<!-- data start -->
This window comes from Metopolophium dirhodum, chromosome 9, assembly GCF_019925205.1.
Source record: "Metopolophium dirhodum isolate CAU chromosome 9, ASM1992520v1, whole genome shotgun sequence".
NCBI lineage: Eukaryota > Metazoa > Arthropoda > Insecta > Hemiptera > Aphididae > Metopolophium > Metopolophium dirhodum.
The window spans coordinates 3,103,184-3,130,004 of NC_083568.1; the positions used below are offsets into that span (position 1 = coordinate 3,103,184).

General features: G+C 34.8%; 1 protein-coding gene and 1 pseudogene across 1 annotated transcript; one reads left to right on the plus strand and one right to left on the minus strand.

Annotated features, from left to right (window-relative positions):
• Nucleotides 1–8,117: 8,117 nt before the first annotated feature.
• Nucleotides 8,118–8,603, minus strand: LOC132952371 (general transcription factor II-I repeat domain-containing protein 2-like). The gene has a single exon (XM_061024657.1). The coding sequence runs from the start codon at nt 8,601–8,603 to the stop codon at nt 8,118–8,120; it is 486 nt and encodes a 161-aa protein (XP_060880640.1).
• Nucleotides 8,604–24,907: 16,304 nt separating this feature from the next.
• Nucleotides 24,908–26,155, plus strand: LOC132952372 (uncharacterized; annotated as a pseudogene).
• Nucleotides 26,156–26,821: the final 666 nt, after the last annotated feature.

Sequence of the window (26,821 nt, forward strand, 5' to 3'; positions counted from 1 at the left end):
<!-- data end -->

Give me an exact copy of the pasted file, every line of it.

This window comes from Metopolophium dirhodum, chromosome 9, assembly GCF_019925205.1.
Source record: "Metopolophium dirhodum isolate CAU chromosome 9, ASM1992520v1, whole genome shotgun sequence".
NCBI lineage: Eukaryota > Metazoa > Arthropoda > Insecta > Hemiptera > Aphididae > Metopolophium > Metopolophium dirhodum.
The window spans coordinates 3,103,184-3,130,004 of NC_083568.1; the positions used below are offsets into that span (position 1 = coordinate 3,103,184).

General features: G+C 34.8%; 1 protein-coding gene and 1 pseudogene across 1 annotated transcript; one reads left to right on the plus strand and one right to left on the minus strand.

Annotated features, from left to right (window-relative positions):
• Nucleotides 1–8,117: 8,117 nt before the first annotated feature.
• Nucleotides 8,118–8,603, minus strand: LOC132952371 (general transcription factor II-I repeat domain-containing protein 2-like). The gene has a single exon (XM_061024657.1). The coding sequence runs from the start codon at nt 8,601–8,603 to the stop codon at nt 8,118–8,120; it is 486 nt and encodes a 161-aa protein (XP_060880640.1).
• Nucleotides 8,604–24,907: 16,304 nt separating this feature from the next.
• Nucleotides 24,908–26,155, plus strand: LOC132952372 (uncharacterized; annotated as a pseudogene).
• Nucleotides 26,156–26,821: the final 666 nt, after the last annotated feature.

Sequence of the window (26,821 nt, forward strand, 5' to 3'; positions counted from 1 at the left end):